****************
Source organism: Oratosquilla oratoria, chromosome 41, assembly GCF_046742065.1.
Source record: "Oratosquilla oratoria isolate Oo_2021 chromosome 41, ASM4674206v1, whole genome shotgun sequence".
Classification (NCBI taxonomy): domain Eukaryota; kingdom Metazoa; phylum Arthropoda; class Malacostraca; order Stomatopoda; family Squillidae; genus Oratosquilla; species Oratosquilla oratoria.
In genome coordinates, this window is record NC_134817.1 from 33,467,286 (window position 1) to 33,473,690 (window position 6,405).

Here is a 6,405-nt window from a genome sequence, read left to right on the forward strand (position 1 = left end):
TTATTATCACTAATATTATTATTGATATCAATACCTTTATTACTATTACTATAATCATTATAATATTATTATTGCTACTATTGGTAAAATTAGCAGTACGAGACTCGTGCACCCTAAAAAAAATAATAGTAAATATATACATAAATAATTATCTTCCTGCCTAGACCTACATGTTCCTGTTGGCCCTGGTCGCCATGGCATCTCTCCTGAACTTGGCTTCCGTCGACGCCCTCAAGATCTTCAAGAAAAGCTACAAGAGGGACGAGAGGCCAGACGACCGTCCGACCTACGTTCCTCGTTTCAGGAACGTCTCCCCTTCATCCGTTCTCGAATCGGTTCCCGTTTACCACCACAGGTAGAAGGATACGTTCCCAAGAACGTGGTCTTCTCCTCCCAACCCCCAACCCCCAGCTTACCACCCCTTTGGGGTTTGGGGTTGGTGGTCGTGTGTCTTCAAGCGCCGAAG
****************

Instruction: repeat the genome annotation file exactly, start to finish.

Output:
Source organism: Oratosquilla oratoria, chromosome 41, assembly GCF_046742065.1.
Source record: "Oratosquilla oratoria isolate Oo_2021 chromosome 41, ASM4674206v1, whole genome shotgun sequence".
Classification (NCBI taxonomy): domain Eukaryota; kingdom Metazoa; phylum Arthropoda; class Malacostraca; order Stomatopoda; family Squillidae; genus Oratosquilla; species Oratosquilla oratoria.
In genome coordinates, this window is record NC_134817.1 from 33,467,286 (window position 1) to 33,473,690 (window position 6,405).

Here is a 6,405-nt window from a genome sequence, read left to right on the forward strand (position 1 = left end):
TTATTATCACTAATATTATTATTGATATCAATACCTTTATTACTATTACTATAATCATTATAATATTATTATTGCTACTATTGGTAAAATTAGCAGTACGAGACTCGTGCACCCTAAAAAAAATAATAGTAAATATATACATAAATAATTATCTTCCTGCCTAGACCTACATGTTCCTGTTGGCCCTGGTCGCCATGGCATCTCTCCTGAACTTGGCTTCCGTCGACGCCCTCAAGATCTTCAAGAAAAGCTACAAGAGGGACGAGAGGCCAGACGACCGTCCGACCTACGTTCCTCGTTTCAGGAACGTCTCCCCTTCATCCGTTCTCGAATCGGTTCCCGTTTACCACCACAGGTAGAAGGATACGTTCCCAAGAACGTGGTCTTCTCCTCCCAACCCCCAACCCCCAGCTTACCACCCCTTTGGGGTTTGGGGTTGGTGGTCGTGTGTCTTCAAGCGCCGAAG